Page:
Besiege

Besiege

The war machine simulator

Besiege is a war machine creation simulator. Do you want to build a flamethrower-propelled helicopter? Or an infernal train with rotating blades on the sides? Or a catapult that catapults more catapults? Then this game, currently on Early Access on Steam, will be right up your alley. View full description

Besiege is a war machine creation simulator. Do you want to build a flamethrower-propelled helicopter? Or an infernal train with rotating blades on the sides? Or a catapult that catapults more catapults? Then this game, currently on Early Access on Steam, will be right up your alley.

Destroy. How? That's up to you.

Besiege currently has 15 levels (content will be progressively added) with a straightforward objective: destroy things, be it strongholds, enemies or strategic points. The "how" part is entirely up to you.

At the beginning of each level you must build a war engine that suits the objective you must fulfill. For instance, if you have to get across a minefield, it might be a good idea to create a mobile tower or go straight for an aircraft. There is no right answer, so just follow your thirst for destruction.

From the start, most materials needed to build war machines are at your disposal. Basic elements are available, such as wheels or steering wheels, as well as more advanced ones like pistons, springs... And don't forget the weapons, like flamethrowers, explosives or fireballs.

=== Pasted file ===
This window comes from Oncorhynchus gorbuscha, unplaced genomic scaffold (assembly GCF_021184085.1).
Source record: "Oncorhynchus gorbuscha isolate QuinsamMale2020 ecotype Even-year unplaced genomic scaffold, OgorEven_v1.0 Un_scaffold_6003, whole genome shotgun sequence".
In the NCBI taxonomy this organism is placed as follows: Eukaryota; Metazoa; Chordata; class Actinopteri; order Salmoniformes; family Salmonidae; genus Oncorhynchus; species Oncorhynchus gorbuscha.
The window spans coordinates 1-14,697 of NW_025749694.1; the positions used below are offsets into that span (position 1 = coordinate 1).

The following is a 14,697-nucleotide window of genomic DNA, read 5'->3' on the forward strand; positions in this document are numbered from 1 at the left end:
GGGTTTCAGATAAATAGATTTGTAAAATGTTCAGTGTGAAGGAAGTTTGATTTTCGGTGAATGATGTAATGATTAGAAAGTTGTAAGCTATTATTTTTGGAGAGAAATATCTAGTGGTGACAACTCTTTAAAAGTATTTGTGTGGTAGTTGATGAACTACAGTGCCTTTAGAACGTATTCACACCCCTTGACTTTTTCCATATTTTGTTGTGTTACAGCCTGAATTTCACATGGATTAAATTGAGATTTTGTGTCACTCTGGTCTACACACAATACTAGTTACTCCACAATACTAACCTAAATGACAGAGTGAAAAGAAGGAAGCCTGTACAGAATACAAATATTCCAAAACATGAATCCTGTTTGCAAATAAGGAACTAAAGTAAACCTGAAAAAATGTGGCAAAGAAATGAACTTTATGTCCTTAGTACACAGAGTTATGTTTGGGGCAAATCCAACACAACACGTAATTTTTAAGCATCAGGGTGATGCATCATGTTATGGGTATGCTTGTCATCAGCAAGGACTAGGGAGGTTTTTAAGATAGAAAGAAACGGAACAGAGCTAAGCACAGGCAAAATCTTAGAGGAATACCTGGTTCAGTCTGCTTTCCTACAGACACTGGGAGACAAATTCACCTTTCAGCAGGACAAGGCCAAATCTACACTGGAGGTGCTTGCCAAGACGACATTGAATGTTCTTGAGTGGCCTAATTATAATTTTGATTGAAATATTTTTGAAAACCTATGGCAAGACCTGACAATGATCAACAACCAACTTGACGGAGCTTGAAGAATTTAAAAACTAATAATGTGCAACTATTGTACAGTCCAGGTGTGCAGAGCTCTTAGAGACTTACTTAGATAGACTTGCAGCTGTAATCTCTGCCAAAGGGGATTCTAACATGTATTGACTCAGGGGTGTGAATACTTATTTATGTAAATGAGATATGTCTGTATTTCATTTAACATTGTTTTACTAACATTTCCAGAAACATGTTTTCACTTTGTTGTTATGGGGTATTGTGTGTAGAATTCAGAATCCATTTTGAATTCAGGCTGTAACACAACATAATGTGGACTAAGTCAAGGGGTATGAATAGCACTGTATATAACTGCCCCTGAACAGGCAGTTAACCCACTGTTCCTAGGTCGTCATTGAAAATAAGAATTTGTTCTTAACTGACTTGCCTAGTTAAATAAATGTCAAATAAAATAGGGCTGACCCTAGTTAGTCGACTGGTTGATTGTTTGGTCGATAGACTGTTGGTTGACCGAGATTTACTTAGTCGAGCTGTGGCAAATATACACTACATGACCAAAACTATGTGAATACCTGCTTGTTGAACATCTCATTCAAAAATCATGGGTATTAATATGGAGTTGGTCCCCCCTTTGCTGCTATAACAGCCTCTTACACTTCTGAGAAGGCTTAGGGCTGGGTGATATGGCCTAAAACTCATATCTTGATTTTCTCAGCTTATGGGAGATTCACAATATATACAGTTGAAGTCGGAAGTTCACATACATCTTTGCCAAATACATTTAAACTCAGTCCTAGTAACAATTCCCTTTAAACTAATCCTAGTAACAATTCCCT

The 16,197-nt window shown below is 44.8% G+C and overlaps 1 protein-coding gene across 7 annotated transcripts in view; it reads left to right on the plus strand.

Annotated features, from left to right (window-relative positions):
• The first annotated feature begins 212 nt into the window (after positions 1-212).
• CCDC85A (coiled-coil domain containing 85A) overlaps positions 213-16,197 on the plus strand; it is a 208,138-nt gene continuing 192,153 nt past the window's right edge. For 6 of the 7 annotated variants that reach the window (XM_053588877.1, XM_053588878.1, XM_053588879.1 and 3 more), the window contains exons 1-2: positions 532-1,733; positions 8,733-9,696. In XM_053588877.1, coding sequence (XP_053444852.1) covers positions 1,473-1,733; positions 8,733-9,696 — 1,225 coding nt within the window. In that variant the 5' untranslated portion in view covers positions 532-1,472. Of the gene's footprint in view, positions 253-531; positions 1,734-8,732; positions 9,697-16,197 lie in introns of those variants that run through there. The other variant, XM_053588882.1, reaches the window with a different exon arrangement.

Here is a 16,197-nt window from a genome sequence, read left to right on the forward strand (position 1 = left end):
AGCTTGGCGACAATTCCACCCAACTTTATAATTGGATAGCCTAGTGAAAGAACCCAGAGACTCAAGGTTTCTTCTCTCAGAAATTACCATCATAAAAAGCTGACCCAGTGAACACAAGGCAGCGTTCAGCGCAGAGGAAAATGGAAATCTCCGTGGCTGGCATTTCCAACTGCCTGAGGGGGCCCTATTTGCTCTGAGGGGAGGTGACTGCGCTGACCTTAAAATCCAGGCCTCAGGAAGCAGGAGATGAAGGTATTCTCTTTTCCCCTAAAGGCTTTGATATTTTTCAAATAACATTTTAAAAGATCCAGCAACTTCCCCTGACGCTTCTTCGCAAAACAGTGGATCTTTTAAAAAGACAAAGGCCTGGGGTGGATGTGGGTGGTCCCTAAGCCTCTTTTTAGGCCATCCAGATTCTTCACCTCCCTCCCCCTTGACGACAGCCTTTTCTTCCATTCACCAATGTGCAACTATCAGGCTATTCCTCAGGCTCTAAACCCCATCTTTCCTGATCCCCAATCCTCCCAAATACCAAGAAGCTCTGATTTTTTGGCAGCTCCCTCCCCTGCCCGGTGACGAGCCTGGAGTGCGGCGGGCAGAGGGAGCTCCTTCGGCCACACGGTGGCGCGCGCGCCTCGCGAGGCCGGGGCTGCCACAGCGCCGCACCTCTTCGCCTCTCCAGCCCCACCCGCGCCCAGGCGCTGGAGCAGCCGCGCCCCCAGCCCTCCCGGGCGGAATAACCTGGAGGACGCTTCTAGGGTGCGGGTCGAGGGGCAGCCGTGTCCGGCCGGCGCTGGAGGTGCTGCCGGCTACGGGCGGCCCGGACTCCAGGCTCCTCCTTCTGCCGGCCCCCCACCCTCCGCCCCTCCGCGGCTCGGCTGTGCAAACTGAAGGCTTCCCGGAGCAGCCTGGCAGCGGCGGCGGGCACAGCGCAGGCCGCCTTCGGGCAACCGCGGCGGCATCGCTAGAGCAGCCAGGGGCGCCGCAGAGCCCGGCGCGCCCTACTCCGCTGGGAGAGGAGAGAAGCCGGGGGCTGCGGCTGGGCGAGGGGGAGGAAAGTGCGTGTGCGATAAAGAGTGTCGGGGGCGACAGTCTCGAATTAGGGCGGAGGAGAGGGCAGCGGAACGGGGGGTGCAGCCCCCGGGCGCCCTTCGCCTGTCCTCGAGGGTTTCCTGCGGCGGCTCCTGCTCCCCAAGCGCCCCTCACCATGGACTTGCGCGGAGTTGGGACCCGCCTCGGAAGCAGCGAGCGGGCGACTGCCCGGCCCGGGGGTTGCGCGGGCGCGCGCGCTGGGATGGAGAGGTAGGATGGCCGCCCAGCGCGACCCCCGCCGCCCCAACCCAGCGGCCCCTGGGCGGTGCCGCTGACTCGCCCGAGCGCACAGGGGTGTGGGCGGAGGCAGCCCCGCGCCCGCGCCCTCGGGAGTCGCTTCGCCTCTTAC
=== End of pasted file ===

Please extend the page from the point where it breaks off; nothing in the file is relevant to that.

Capturing your atrocious ideas on the game is easy, quick and intuitive. You just have to select the element you want to install on your machine next, and then click wherever you want to put it. If it didn't work out or you want to remodel your creation, you can remove elements, move them, or undo your last actions. Although there isn't a comprehensive tutorial on how to use the machine creation editor, you won't miss it, because the process is very easy. And if you think you have created the ultimate weapon, remember you can save it for future use.

We did miss some sort of basic engineering manual to find out exactly what each element of Besiege does. You can always try it out yourself, but it might slow down progress during the first couple of hours, or get on your nerves because you expected to be able to create huge machines right from the start.

The Leonardo Da Vinci of chaos

Besiege's physics system is the other winner. Everything in the game behaves realistically. If your machines catches fire (or you set fire to it yourself, which is more likely), it will be partially destroyed. What little remains will start to get out of control, and all hell breaks loose. It is impossible to get annoyed when that happens, because most of the times you will laugh at your own mistakes on top of learning from them.

In that sense, the graphics are very practical: the game only shows the surroundings you can destroy. Forget open worlds or long, empty landscapes. Thanks to this initiative, Besiege works even in some outdated computers.

You will become the Leonardo Da Vinci of chaos and destruction (and meddling sheep) once you have mastered the concepts of Besiege. Don't let uncertainty get the best of you: Of course that tower could be even bigger! Sure, you can fit more rotating blades in that car! Go ahead and install a bomb in there, so if everything goes wrong you can self-destruct!

Besiege has a long way to go, and yet it has already surpassed many other Early Access Steam games. If you have been rubbing your hands together, stroking your mustache, or laughing evilly while reading this preview, don't wait any longer and try Besiege. Who knows? Maybe in the future your designs will be studied by future war machine creators.

Besiege

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Besiege